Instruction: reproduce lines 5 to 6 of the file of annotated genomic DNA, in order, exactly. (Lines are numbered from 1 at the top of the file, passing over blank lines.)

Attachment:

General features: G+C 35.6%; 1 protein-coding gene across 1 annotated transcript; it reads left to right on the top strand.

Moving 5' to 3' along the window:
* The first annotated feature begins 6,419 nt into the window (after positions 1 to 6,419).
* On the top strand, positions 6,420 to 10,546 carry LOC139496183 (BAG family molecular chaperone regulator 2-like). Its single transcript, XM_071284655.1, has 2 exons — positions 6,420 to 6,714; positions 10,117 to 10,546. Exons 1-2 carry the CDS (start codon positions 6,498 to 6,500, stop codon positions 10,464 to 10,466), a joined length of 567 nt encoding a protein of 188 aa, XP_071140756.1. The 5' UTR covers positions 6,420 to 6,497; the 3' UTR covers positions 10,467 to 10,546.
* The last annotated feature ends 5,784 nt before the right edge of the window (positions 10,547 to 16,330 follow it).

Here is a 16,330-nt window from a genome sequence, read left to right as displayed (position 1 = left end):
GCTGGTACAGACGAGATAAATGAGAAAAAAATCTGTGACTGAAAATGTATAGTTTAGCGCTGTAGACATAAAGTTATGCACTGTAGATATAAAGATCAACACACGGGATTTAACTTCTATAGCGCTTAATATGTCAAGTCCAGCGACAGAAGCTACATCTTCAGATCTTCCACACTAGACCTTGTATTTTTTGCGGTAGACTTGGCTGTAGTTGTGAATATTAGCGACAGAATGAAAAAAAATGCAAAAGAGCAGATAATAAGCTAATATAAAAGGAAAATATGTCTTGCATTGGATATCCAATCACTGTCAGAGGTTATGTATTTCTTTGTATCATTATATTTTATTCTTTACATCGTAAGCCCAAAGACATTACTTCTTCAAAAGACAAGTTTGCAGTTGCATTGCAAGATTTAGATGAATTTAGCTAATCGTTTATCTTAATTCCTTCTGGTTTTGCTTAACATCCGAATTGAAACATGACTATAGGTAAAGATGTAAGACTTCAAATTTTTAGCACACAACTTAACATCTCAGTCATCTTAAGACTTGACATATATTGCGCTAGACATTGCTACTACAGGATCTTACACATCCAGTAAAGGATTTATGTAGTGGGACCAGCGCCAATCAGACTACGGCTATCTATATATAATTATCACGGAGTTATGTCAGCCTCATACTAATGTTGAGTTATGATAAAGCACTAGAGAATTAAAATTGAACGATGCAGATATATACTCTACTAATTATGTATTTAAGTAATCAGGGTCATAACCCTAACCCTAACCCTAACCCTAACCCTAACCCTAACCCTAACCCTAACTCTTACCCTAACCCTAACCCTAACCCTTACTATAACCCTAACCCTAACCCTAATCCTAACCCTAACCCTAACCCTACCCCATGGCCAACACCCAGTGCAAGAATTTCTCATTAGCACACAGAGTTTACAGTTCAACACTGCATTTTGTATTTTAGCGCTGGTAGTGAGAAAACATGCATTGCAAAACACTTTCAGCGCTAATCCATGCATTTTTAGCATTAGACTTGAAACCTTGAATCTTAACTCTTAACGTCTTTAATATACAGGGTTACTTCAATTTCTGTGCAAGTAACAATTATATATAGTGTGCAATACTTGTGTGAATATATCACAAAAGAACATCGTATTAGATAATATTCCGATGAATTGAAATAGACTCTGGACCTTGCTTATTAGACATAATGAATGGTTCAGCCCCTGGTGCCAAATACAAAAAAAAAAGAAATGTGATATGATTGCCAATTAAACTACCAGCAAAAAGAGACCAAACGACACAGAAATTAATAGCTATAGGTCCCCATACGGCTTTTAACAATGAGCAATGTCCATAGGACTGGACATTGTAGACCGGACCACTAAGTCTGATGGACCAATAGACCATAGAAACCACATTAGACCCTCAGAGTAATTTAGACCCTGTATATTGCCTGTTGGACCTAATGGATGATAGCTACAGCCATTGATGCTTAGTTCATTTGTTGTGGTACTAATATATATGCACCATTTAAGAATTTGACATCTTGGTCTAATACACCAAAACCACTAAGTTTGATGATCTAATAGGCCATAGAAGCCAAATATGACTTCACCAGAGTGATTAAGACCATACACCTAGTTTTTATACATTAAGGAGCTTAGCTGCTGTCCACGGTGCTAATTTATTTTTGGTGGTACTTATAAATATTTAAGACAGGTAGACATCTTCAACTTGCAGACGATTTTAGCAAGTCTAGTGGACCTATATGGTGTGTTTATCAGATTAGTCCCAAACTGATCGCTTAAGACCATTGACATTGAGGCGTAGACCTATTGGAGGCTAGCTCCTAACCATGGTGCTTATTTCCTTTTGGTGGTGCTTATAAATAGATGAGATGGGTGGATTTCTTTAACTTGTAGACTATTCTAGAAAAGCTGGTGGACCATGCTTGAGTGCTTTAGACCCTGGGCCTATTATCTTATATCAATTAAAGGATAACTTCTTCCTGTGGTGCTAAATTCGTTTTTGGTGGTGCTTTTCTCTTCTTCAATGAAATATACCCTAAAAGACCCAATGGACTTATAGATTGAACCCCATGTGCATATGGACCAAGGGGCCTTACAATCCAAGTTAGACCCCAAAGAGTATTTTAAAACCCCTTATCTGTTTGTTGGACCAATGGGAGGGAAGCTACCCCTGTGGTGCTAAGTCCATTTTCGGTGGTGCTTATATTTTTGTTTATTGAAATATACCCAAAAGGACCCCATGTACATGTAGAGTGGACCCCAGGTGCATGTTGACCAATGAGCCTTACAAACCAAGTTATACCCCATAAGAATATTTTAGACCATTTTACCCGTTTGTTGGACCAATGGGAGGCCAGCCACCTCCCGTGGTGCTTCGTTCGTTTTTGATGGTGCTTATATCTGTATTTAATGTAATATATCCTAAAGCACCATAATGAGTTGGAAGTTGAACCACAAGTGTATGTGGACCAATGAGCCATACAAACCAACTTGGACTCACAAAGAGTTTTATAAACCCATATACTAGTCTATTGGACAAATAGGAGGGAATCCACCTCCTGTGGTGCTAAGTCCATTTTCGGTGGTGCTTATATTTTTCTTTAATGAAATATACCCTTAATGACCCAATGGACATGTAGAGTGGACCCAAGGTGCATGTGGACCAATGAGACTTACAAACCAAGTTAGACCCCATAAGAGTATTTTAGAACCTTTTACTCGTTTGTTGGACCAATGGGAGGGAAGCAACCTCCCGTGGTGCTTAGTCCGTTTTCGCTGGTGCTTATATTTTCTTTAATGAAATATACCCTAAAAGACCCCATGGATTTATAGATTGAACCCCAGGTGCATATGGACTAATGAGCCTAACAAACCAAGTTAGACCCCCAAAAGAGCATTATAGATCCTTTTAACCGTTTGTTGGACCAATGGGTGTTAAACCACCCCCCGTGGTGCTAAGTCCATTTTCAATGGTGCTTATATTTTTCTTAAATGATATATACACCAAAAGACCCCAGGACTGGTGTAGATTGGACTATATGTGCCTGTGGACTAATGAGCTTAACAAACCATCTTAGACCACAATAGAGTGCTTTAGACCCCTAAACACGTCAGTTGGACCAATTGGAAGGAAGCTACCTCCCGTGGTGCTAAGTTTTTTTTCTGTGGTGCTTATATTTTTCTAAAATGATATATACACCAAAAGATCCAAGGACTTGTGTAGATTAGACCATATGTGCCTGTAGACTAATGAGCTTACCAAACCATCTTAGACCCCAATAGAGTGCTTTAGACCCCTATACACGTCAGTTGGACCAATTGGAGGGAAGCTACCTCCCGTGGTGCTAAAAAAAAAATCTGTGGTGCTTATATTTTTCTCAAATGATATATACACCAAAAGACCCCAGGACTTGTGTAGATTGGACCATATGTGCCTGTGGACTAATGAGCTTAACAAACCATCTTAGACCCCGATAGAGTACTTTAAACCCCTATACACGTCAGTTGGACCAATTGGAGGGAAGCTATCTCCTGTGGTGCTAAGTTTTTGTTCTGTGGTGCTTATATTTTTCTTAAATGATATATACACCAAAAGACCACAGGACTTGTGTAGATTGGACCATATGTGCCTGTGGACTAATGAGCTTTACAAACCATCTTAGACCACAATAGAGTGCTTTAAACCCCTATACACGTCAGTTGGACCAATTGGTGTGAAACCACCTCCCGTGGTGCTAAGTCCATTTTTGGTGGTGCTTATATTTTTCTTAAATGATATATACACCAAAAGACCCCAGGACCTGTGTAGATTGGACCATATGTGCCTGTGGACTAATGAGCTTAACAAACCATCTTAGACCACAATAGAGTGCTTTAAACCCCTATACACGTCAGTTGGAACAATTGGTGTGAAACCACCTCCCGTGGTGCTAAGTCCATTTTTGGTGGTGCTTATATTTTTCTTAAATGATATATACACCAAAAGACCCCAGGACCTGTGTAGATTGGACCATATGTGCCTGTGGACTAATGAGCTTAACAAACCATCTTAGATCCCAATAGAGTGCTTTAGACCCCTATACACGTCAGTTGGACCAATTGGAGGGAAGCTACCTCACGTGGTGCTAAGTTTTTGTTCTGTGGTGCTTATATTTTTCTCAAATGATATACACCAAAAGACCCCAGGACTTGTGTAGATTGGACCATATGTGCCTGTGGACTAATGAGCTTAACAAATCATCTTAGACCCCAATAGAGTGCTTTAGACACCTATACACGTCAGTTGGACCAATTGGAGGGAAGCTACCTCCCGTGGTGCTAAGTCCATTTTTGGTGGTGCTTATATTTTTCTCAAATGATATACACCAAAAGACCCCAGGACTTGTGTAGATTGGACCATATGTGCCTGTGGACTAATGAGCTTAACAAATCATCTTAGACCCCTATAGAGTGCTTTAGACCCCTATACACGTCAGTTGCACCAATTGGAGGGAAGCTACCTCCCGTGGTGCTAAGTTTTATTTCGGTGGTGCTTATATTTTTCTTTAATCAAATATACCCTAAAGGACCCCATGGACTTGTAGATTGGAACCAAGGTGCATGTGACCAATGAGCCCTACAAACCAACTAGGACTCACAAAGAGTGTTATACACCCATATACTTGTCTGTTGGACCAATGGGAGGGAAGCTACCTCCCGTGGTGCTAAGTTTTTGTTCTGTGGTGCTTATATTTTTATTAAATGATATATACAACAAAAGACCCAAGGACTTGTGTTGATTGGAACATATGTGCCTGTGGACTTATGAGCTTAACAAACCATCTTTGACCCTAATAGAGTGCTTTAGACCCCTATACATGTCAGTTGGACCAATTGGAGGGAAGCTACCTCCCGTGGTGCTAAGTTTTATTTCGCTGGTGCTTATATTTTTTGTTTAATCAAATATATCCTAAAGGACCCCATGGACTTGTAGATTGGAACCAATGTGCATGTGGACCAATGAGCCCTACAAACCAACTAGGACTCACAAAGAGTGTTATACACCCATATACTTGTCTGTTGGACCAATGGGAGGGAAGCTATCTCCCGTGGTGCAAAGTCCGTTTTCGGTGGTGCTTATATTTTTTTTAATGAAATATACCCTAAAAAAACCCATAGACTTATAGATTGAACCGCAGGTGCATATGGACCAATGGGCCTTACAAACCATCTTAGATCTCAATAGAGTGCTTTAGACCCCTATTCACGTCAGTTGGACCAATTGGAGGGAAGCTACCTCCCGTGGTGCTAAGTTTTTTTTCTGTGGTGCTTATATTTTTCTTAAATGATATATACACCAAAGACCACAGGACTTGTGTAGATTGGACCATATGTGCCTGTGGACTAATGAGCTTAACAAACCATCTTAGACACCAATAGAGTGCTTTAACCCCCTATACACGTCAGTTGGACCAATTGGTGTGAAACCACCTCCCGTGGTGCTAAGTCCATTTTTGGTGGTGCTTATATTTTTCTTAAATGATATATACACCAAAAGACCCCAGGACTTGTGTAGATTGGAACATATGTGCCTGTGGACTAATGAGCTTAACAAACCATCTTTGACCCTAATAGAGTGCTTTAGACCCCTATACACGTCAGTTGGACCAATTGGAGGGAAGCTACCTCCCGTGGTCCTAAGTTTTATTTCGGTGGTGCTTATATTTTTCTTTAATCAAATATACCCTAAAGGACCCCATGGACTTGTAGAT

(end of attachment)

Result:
* The last annotated feature ends 5,784 nt before the right edge of the window (positions 10,547 to 16,330 follow it).

Here is a 16,330-nt window from a genome sequence, read left to right as displayed (position 1 = left end):